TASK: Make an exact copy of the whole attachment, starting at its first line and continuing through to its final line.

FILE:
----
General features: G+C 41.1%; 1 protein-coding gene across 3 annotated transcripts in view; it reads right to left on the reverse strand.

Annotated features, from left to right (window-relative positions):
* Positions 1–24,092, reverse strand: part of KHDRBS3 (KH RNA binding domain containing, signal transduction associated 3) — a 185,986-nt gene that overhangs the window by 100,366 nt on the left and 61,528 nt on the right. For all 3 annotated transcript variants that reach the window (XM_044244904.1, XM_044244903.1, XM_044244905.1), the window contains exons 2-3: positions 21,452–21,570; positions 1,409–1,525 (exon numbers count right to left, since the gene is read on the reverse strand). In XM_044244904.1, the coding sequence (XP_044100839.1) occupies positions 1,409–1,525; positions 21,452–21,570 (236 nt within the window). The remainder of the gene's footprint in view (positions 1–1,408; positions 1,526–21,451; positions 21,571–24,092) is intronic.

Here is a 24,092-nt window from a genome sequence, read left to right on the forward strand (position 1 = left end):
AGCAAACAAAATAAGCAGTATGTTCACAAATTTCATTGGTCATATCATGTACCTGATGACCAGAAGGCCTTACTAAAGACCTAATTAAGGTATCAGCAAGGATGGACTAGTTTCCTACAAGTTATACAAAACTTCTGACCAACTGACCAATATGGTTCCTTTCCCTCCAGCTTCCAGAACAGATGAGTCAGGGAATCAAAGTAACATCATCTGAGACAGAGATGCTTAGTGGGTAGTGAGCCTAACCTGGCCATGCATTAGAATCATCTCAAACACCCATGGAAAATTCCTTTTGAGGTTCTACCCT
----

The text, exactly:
General features: G+C 41.1%; 1 protein-coding gene across 3 annotated transcripts in view; it reads right to left on the reverse strand.

Annotated features, from left to right (window-relative positions):
* Positions 1–24,092, reverse strand: part of KHDRBS3 (KH RNA binding domain containing, signal transduction associated 3) — a 185,986-nt gene that overhangs the window by 100,366 nt on the left and 61,528 nt on the right. For all 3 annotated transcript variants that reach the window (XM_044244904.1, XM_044244903.1, XM_044244905.1), the window contains exons 2-3: positions 21,452–21,570; positions 1,409–1,525 (exon numbers count right to left, since the gene is read on the reverse strand). In XM_044244904.1, the coding sequence (XP_044100839.1) occupies positions 1,409–1,525; positions 21,452–21,570 (236 nt within the window). The remainder of the gene's footprint in view (positions 1–1,408; positions 1,526–21,451; positions 21,571–24,092) is intronic.

Here is a 24,092-nt window from a genome sequence, read left to right on the forward strand (position 1 = left end):
AGCAAACAAAATAAGCAGTATGTTCACAAATTTCATTGGTCATATCATGTACCTGATGACCAGAAGGCCTTACTAAAGACCTAATTAAGGTATCAGCAAGGATGGACTAGTTTCCTACAAGTTATACAAAACTTCTGACCAACTGACCAATATGGTTCCTTTCCCTCCAGCTTCCAGAACAGATGAGTCAGGGAATCAAAGTAACATCATCTGAGACAGAGATGCTTAGTGGGTAGTGAGCCTAACCTGGCCATGCATTAGAATCATCTCAAACACCCATGGAAAATTCCTTTTGAGGTTCTACCCT